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Research shows

Supportive environments boost teaching

New York Teacher

New research finds that teachers who work in supportive professional environments show greater gains in effectiveness than teachers in schools that are less supportive.

For a study published in Educational Evaluation and Policy Analysis, researchers Mathew A. Kraft and John P. Papay of Brown University studied teachers working in North Carolina’s Charlotte-Mecklenburg school district, the 18th largest district in the United States.

In examining 10 years of standardized math test scores for more than 280,000 students who had over 3,000 different teachers, the researchers found a wide variation in the rate at which teachers improve their effectiveness at boosting test scores. Some teachers improve in effectiveness at a rate that is two or three times faster than others and continue such rapid gains into their 10th year of teaching.

When the test score data was combined with teacher survey results that measured teachers’ assessment of their working conditions, the researchers found that improving a school’s professional environment could accelerate teacher development. Teachers whose schools ranked in the 75th percentile on school professional environment showed greater gains in effectiveness than similar teachers working in schools that placed in the 25th percentile.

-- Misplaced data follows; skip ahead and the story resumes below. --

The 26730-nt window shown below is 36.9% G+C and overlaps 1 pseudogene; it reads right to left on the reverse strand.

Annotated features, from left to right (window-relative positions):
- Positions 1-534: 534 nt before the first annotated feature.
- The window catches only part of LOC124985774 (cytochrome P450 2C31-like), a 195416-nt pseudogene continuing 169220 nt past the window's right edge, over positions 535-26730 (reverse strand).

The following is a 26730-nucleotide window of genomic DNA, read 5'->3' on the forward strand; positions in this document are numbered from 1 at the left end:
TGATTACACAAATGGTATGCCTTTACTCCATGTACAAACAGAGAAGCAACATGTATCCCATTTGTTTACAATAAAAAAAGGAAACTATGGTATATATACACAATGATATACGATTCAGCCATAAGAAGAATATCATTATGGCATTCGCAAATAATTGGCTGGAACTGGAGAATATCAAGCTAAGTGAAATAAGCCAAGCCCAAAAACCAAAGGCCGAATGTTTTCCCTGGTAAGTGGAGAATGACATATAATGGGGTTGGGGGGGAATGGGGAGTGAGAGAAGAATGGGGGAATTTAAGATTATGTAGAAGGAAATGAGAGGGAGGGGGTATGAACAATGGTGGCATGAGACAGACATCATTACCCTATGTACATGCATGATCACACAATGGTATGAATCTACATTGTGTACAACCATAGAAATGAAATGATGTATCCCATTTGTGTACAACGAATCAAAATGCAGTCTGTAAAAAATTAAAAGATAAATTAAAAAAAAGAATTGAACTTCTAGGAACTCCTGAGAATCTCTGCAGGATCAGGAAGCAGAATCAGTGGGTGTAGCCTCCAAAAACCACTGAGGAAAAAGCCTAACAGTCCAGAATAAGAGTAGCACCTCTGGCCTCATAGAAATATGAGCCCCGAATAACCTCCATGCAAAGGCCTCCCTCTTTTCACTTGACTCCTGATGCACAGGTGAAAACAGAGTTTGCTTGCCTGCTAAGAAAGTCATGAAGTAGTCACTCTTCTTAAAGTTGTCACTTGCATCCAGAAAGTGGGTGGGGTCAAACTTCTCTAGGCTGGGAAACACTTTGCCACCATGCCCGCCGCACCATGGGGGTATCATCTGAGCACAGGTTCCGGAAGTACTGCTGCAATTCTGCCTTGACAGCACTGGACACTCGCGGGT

The difference was so great that by the end of 10 years teachers working in the more favorable environment improved 38 percent more than those working in less favorable settings.

Examining the data for all the teachers studied, the researchers found that working in a supportive professional environment accounted for about 30 percent of the average total improvement teachers made in their first 10 years on the job.

Kraft and Papay recommend that policymakers make the fostering of supportive professional environments in schools a key professional development strategy for teachers. They say that in contrast to a one-day, skill-related training, a supportive professional environment helps all teachers every day.

The researchers also note that their finding that teachers can continue making significant improvements into at least their 10th year on the job runs counter to claims in some studies that teachers on average make rapid gains in effectiveness during their first five years of teaching but only modest gains thereafter.

Kraft and Papay say such analyses combine measures of effectiveness for thousands of teachers in a year and mask individual differences in the rate at which teachers improve and the time period over which the improvement occurs.

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